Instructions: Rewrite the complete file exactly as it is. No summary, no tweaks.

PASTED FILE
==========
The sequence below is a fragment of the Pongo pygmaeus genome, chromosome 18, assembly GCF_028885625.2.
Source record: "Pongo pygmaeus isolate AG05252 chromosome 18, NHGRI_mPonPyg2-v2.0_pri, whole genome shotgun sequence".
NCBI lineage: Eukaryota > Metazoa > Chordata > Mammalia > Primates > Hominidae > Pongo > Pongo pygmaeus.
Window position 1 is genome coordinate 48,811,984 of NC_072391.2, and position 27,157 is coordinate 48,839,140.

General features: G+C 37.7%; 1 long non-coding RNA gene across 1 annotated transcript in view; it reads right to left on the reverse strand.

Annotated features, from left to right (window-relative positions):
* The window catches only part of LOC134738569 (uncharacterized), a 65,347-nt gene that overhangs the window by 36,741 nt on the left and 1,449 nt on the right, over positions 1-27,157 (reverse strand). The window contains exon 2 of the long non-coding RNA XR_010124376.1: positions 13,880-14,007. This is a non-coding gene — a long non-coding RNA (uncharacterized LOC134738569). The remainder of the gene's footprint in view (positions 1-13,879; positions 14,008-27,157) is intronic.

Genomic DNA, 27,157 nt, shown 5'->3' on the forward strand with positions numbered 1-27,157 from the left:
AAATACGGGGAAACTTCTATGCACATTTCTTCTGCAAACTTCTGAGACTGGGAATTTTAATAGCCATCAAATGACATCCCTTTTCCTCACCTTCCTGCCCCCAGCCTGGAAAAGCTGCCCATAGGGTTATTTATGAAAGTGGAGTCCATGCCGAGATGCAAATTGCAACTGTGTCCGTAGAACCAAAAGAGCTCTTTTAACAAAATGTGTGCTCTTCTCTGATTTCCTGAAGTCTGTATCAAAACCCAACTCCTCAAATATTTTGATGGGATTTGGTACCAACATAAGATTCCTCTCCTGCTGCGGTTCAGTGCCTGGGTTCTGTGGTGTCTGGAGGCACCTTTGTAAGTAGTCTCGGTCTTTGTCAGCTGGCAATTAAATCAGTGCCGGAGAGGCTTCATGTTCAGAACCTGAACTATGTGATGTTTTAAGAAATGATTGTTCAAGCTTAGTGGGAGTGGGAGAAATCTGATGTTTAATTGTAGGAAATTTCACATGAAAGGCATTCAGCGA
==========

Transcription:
The sequence below is a fragment of the Pongo pygmaeus genome, chromosome 18, assembly GCF_028885625.2.
Source record: "Pongo pygmaeus isolate AG05252 chromosome 18, NHGRI_mPonPyg2-v2.0_pri, whole genome shotgun sequence".
NCBI lineage: Eukaryota > Metazoa > Chordata > Mammalia > Primates > Hominidae > Pongo > Pongo pygmaeus.
Window position 1 is genome coordinate 48,811,984 of NC_072391.2, and position 27,157 is coordinate 48,839,140.

General features: G+C 37.7%; 1 long non-coding RNA gene across 1 annotated transcript in view; it reads right to left on the reverse strand.

Annotated features, from left to right (window-relative positions):
* The window catches only part of LOC134738569 (uncharacterized), a 65,347-nt gene that overhangs the window by 36,741 nt on the left and 1,449 nt on the right, over positions 1-27,157 (reverse strand). The window contains exon 2 of the long non-coding RNA XR_010124376.1: positions 13,880-14,007. This is a non-coding gene — a long non-coding RNA (uncharacterized LOC134738569). The remainder of the gene's footprint in view (positions 1-13,879; positions 14,008-27,157) is intronic.

Genomic DNA, 27,157 nt, shown 5'->3' on the forward strand with positions numbered 1-27,157 from the left:
AAATACGGGGAAACTTCTATGCACATTTCTTCTGCAAACTTCTGAGACTGGGAATTTTAATAGCCATCAAATGACATCCCTTTTCCTCACCTTCCTGCCCCCAGCCTGGAAAAGCTGCCCATAGGGTTATTTATGAAAGTGGAGTCCATGCCGAGATGCAAATTGCAACTGTGTCCGTAGAACCAAAAGAGCTCTTTTAACAAAATGTGTGCTCTTCTCTGATTTCCTGAAGTCTGTATCAAAACCCAACTCCTCAAATATTTTGATGGGATTTGGTACCAACATAAGATTCCTCTCCTGCTGCGGTTCAGTGCCTGGGTTCTGTGGTGTCTGGAGGCACCTTTGTAAGTAGTCTCGGTCTTTGTCAGCTGGCAATTAAATCAGTGCCGGAGAGGCTTCATGTTCAGAACCTGAACTATGTGATGTTTTAAGAAATGATTGTTCAAGCTTAGTGGGAGTGGGAGAAATCTGATGTTTAATTGTAGGAAATTTCACATGAAAGGCATTCAGCGA